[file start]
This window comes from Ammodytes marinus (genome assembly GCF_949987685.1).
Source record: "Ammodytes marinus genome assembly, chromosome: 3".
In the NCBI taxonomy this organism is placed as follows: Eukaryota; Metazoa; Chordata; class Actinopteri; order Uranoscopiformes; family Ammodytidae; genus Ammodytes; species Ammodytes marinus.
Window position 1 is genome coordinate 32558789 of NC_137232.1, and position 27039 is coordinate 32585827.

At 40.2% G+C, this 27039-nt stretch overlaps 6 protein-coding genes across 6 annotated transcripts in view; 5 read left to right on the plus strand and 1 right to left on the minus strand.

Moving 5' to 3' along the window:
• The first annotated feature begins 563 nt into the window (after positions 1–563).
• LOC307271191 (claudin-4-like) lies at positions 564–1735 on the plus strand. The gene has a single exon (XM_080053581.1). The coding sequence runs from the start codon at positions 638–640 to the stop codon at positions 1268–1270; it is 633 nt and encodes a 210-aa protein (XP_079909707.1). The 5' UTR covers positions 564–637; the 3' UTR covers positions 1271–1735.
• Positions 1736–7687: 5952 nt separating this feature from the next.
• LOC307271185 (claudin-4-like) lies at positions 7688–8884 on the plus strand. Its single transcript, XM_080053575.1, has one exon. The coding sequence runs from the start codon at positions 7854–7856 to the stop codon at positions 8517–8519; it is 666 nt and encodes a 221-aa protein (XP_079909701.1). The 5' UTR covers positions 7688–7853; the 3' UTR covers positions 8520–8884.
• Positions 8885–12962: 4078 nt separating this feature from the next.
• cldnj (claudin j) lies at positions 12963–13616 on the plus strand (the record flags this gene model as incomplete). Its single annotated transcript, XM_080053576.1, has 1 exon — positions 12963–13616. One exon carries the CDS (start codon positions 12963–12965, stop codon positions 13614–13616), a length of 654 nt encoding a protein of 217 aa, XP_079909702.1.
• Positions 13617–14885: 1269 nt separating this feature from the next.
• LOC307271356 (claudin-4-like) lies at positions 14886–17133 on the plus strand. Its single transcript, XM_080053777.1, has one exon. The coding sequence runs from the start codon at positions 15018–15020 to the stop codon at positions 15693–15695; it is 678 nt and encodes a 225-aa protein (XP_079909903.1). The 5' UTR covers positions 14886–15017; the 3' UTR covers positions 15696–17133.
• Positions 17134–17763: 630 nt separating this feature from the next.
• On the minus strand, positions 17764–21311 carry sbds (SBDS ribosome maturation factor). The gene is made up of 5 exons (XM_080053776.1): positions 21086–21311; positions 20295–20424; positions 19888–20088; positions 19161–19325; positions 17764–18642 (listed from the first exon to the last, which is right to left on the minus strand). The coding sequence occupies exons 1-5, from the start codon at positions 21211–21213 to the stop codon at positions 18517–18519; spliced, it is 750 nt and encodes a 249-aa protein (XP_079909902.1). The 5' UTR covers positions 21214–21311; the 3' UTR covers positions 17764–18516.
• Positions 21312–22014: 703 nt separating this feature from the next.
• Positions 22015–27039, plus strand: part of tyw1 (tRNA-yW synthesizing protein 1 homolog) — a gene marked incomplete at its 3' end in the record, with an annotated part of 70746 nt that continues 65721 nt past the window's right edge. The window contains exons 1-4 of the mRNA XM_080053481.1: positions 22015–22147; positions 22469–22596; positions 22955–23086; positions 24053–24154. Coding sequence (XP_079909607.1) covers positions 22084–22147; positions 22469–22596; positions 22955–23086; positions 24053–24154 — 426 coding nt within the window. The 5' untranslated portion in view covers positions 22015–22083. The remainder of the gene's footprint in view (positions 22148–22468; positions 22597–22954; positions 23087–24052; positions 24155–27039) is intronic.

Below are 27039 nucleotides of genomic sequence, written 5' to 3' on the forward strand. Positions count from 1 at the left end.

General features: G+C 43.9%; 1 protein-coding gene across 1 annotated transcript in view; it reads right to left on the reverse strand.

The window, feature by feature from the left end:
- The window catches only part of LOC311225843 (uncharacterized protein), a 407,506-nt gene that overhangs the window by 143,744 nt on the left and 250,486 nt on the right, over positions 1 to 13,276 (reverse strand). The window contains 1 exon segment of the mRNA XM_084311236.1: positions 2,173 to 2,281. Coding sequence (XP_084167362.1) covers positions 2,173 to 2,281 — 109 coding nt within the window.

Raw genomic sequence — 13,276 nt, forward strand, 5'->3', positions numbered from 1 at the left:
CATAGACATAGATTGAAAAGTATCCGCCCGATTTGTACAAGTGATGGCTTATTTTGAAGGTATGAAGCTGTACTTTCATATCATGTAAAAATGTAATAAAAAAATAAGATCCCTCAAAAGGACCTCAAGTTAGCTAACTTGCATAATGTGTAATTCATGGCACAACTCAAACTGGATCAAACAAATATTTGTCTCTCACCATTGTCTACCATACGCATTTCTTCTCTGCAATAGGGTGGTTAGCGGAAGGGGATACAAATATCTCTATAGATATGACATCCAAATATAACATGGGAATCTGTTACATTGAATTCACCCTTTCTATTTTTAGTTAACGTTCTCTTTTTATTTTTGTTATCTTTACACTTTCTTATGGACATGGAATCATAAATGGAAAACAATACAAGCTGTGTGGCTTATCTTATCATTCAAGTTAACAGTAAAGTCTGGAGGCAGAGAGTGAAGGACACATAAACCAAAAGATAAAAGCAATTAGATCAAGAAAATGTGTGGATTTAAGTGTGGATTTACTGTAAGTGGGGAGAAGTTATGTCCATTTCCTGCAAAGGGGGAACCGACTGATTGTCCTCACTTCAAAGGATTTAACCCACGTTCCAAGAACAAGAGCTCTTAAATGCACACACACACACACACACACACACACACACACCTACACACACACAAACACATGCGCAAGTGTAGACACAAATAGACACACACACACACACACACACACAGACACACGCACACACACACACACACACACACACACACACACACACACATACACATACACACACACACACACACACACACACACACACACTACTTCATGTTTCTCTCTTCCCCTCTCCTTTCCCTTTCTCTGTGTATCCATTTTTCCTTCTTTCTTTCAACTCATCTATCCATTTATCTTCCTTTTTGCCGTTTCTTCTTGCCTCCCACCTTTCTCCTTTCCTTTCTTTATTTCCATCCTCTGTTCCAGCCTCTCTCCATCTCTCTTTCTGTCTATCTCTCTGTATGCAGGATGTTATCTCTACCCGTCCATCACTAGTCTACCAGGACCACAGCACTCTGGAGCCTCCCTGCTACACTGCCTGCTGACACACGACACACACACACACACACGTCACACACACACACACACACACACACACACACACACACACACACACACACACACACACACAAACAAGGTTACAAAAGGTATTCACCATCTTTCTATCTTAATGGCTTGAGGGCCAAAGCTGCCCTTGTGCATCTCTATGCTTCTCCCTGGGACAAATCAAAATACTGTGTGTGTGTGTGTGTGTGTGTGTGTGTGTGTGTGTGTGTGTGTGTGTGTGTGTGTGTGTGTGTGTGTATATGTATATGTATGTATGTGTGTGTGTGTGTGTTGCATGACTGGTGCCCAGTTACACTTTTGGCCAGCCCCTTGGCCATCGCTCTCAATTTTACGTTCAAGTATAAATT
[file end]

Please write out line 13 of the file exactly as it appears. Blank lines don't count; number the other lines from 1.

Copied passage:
• Positions 13617–14885: 1269 nt separating this feature from the next.